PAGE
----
Creative Writing 101: Types of Characters
Ah, characters. The little voices in our heads, our imaginary friends, our sons and daughters of paper and ink, our creations. They are perhaps the closest companions of a writer, and their crafting is probably the most fun part of the whole writing process. Characters are a crucial part of stories, they are as important and influential as the main plot. A logical plot can carry a story, but compelling characters can save even the most draggy plot lines, and make a readers' time worth their while.
Types of Characters
When learning about characters, the first thing to do is understand what a character is and some of the categories that characters fall under. According to the Oxford dictionary of Literary Terms, a character is a “personage in a narrative or dramatic work”. Characters are the people or personages that exist in the Literary Universe where the story occurs. There are different types of characters. We all know the main types like protagonists, antagonist, and supporting characters. We know their purposes left and right. However, these are not the only types of characters there are, and their existence is of importance to the flow of the plot. They are:
Major: These characters are vital to the movement of the story. Without them, the story cannot move along. The main plot and all the events in the story revolve around these characters.
Minor: These kind of characters complement the major characters and their only purpose is to move the story forward. Through characters like these writers often present exposition.
Dynamic: This term refers to personages that change over time. They are the ones that actually go through a character arc. This means that from the beginning of the story, a character has a certain personality or attitude towards life. By the end, a dynamic character has moved to a different state of mind. This is more of a character trait than a category. Protagonists are often dynamic, because they solve issues around themselves and at the same time they solve problems they hold inside of them. However, they are not the only ones that can hold this trait. Anti heroes, anti villains, supporting characters and others can be dynamic too. It's all about the change.
Round: A round and a dynamic character are often confused. Since the dynamic character is the one that changes, people often refer to them as round character. Nevertheless, there is a marked difference between these two characters. A round personage is one that has a complex personality. They are often conflicted. They are the characters that hop from the good side to the bad quite often and that have complicated backstory. Round characters often present mental illnesses or traumatic events in their back stories that push them to the evil side.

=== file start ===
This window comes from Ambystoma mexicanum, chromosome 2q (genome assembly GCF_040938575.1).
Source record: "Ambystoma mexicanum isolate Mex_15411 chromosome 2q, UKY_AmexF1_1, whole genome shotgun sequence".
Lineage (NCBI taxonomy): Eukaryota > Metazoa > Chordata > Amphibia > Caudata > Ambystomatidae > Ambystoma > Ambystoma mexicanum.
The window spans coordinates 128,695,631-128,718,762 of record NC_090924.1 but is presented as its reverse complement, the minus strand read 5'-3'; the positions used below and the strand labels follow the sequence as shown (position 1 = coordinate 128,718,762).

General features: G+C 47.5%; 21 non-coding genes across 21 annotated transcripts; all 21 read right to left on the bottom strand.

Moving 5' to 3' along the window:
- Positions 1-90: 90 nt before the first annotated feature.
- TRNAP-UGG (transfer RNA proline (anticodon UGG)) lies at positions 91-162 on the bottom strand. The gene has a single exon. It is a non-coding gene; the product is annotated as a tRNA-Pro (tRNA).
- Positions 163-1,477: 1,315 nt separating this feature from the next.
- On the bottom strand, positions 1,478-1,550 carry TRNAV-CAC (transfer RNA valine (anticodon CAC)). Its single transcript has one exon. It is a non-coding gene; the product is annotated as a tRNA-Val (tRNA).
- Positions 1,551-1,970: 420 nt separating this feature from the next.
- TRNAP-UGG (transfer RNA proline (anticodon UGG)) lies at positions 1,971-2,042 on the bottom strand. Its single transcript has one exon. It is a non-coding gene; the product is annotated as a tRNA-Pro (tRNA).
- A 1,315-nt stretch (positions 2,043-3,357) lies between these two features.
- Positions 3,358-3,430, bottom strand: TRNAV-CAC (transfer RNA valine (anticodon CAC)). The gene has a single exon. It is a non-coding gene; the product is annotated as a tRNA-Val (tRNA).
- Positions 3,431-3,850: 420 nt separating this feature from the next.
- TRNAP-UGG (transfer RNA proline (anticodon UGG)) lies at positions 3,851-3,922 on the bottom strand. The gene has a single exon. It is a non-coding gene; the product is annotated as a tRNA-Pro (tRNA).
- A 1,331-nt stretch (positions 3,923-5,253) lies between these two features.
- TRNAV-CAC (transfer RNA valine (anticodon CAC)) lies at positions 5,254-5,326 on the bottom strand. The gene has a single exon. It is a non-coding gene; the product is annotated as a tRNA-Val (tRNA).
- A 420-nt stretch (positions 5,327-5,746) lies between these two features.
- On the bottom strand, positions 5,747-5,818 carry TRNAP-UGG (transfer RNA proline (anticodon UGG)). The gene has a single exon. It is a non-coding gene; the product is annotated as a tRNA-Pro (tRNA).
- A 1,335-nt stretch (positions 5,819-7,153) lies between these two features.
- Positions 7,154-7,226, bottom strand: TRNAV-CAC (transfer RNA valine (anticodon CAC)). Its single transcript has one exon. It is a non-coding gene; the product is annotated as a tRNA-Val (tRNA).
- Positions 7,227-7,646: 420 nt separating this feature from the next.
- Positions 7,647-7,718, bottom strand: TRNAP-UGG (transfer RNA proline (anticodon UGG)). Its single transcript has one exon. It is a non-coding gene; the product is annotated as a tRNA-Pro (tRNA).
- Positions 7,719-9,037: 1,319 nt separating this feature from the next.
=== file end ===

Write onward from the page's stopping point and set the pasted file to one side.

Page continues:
Foil: Often a minor type or an antagonist. These characters have specific traits that will bring out the positive qualities in your protagonists or secondary characters. If, for example, you want to make your readers see how brave your main character is, and in turn make him more likeable, you could make another character a coward in a despicable manner. Basically, this coward will make your protagonist look good.
An archetype can be a typical situation, event, or character that has become universal. Under the concept of characters, we sometimes refer to archetypes as stock character.
A stock character is a cliché, a conventional and repetitively used character. Some of the most common archetypes are:
The Hero: This is the character that takes the protagonist's role. The chosen one, the one that goes out of his comfort zone to face evil or adversity.
The Mentor: This is the character that guides the hero at the beginning of the story. This is the person who teaches the hero the ropes.
The Fool: An optimistic character who serves as a symbol of hope, and has always time to jest.
The Star-Crossed Lovers: Romeo and Juliet. A couple of lovers that are destined to a tragic end. Through them, other characters learn valuable lessons. In Shakespeare's Romeo and Juliet, after their untimely deaths their families make peace.
Readers can spot these characters right away, because they have been used for the longest time in storytelling. This is not always a bad thing. Archetypes have become a cookie cutter for characters. We all know them, and as writers, we can use this to our advantage. Archetypes should be taken as friendly suggestions when constructing a character, not guidelines. We can take some of the traits of an archetype and change some details, some actions, some decisions our characters take, in order to make them original and help them stand out. This way, we can surprise the reader and make them identify with these characters.
As humans, we all have similar problems and insecurities. We all make mistakes, we all find ourselves in difficult situations where we have to choose between good and evil, we make decisions we later regret, and struggle to leave our guilt behind. However, these characters overcome these same issues one way or another and for that they are worthy of our admiration. Characters should have flaws, because flaws make them more human. Characters can follow some of the archetypal guidelines, so we can identify with them easily, but their actions should break the cookie cutter a little in order to be believable and more original.